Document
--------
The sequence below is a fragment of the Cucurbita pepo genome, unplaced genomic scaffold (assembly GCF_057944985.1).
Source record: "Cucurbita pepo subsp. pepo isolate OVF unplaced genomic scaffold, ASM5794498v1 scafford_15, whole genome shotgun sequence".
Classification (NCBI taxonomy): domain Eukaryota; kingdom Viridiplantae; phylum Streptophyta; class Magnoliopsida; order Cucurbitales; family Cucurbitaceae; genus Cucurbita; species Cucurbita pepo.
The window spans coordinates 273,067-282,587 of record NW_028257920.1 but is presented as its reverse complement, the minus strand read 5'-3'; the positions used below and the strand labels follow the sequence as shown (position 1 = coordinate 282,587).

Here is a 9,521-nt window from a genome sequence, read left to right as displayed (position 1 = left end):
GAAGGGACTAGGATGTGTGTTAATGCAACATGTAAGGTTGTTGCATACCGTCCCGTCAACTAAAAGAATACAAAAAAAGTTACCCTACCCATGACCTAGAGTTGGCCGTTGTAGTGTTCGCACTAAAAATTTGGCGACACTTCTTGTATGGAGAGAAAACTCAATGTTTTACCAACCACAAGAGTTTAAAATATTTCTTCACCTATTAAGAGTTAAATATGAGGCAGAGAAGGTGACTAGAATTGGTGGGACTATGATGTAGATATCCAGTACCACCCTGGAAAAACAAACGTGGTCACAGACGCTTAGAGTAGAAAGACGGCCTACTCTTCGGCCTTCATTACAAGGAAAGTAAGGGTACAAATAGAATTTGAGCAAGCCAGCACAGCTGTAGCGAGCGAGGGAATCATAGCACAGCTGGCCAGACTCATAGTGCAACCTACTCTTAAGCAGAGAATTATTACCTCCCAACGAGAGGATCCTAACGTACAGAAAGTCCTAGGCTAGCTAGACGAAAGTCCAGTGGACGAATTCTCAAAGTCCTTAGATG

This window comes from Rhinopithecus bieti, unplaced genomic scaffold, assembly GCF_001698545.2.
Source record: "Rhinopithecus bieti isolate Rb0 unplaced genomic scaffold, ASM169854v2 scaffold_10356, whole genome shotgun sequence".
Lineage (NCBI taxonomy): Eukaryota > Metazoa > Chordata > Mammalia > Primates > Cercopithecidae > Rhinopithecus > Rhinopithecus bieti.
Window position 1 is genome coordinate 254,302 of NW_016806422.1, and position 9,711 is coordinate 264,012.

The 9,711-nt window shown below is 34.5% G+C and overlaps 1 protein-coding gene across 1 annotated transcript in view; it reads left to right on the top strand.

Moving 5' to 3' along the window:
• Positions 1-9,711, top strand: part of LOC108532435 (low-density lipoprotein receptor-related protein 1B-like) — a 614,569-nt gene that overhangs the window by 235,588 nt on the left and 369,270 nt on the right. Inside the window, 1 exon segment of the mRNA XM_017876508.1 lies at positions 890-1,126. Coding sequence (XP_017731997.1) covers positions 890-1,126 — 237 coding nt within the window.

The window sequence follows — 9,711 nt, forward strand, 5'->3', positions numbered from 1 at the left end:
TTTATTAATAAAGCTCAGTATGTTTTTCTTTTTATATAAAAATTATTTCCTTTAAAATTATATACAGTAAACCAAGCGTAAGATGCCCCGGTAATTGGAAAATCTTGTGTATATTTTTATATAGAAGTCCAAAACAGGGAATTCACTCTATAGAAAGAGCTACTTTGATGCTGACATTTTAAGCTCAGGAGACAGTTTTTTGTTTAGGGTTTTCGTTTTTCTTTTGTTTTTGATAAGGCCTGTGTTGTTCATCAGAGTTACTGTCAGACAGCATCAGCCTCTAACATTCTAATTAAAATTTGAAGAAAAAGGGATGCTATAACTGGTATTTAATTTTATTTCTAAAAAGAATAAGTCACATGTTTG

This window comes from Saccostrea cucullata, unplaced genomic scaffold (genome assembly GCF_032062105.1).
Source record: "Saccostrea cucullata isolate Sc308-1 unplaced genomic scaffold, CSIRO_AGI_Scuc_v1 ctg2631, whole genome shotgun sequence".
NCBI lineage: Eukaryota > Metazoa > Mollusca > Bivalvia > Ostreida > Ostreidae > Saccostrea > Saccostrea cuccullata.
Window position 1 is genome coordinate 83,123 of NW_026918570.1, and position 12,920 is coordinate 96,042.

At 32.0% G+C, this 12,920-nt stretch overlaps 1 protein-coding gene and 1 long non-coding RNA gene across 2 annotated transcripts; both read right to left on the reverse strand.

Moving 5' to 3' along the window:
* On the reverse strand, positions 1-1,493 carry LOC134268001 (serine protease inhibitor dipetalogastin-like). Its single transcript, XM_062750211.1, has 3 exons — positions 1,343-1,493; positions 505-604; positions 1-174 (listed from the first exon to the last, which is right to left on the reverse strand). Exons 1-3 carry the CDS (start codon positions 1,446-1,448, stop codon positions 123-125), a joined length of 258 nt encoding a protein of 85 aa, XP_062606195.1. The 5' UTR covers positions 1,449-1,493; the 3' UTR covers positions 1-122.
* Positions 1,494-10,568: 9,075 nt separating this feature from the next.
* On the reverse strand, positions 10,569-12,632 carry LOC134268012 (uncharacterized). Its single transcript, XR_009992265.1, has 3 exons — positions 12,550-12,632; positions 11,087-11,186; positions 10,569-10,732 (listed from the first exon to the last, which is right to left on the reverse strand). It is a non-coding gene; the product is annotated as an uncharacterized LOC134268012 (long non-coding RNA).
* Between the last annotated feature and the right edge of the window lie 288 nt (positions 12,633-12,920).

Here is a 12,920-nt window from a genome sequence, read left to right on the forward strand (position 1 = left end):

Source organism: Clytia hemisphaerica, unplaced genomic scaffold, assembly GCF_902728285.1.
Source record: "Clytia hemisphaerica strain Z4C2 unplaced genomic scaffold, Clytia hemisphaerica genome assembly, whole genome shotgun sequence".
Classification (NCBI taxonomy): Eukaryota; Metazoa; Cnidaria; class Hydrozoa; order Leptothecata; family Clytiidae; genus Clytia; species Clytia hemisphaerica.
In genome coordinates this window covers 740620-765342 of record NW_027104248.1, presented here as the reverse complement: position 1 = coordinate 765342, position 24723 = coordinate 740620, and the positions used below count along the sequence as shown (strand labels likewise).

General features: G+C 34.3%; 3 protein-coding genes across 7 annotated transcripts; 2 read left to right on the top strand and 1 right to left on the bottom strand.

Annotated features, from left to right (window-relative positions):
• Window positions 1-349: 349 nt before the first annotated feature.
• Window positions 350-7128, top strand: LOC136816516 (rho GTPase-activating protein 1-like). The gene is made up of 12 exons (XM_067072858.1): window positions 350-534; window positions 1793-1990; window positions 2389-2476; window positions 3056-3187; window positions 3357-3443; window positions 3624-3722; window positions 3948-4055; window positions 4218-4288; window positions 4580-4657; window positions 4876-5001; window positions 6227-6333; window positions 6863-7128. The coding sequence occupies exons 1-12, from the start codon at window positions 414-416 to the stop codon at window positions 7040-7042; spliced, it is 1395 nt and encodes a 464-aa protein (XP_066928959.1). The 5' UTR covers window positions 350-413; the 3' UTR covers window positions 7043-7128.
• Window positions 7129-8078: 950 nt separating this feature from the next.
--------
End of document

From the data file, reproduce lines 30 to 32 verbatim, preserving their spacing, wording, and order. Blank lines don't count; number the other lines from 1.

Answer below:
In genome coordinates this window covers 740620-765342 of record NW_027104248.1, presented here as the reverse complement: position 1 = coordinate 765342, position 24723 = coordinate 740620, and the positions used below count along the sequence as shown (strand labels likewise).

General features: G+C 34.3%; 3 protein-coding genes across 7 annotated transcripts; 2 read left to right on the top strand and 1 right to left on the bottom strand.

Annotated features, from left to right (window-relative positions):